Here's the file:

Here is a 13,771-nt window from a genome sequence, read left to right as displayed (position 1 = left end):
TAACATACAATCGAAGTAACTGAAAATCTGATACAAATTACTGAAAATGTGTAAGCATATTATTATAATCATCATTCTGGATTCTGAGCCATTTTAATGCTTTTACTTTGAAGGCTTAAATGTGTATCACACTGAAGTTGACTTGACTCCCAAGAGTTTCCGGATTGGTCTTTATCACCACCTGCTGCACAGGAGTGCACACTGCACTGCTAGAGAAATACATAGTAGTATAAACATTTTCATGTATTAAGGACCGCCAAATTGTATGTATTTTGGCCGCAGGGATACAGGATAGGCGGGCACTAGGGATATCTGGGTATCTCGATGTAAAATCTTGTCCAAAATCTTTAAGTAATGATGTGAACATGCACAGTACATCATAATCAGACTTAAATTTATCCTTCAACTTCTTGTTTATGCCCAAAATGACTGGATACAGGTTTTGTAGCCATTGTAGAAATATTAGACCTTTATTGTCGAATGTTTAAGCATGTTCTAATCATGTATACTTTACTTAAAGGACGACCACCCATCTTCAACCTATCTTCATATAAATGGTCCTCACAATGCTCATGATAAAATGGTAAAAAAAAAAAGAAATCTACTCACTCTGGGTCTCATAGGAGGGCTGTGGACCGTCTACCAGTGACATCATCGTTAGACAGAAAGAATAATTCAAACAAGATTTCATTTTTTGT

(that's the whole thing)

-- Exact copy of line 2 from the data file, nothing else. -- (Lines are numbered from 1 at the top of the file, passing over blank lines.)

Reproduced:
TAACATACAATCGAAGTAACTGAAAATCTGATACAAATTACTGAAAATGTGTAAGCATATTATTATAATCATCATTCTGGATTCTGAGCCATTTTAATGCTTTTACTTTGAAGGCTTAAATGTGTATCACACTGAAGTTGACTTGACTCCCAAGAGTTTCCGGATTGGTCTTTATCACCACCTGCTGCACAGGAGTGCACACTGCACTGCTAGAGAAATACATAGTAGTATAAACATTTTCATGTATTAAGGACCGCCAAATTGTATGTATTTTGGCCGCAGGGATACAGGATAGGCGGGCACTAGGGATATCTGGGTATCTCGATGTAAAATCTTGTCCAAAATCTTTAAGTAATGATGTGAACATGCACAGTACATCATAATCAGACTTAAATTTATCCTTCAACTTCTTGTTTATGCCCAAAATGACTGGATACAGGTTTTGTAGCCATTGTAGAAATATTAGACCTTTATTGTCGAATGTTTAAGCATGTTCTAATCATGTATACTTTACTTAAAGGACGACCACCCATCTTCAACCTATCTTCATATAAATGGTCCTCACAATGCTCATGATAAAATGGTAAAAAAAAAAAGAAATCTACTCACTCTGGGTCTCATAGGAGGGCTGTGGACCGTCTACCAGTGACATCATCGTTAGACAGAAAGAATAATTCAAACAAGATTTCATTTTTTGT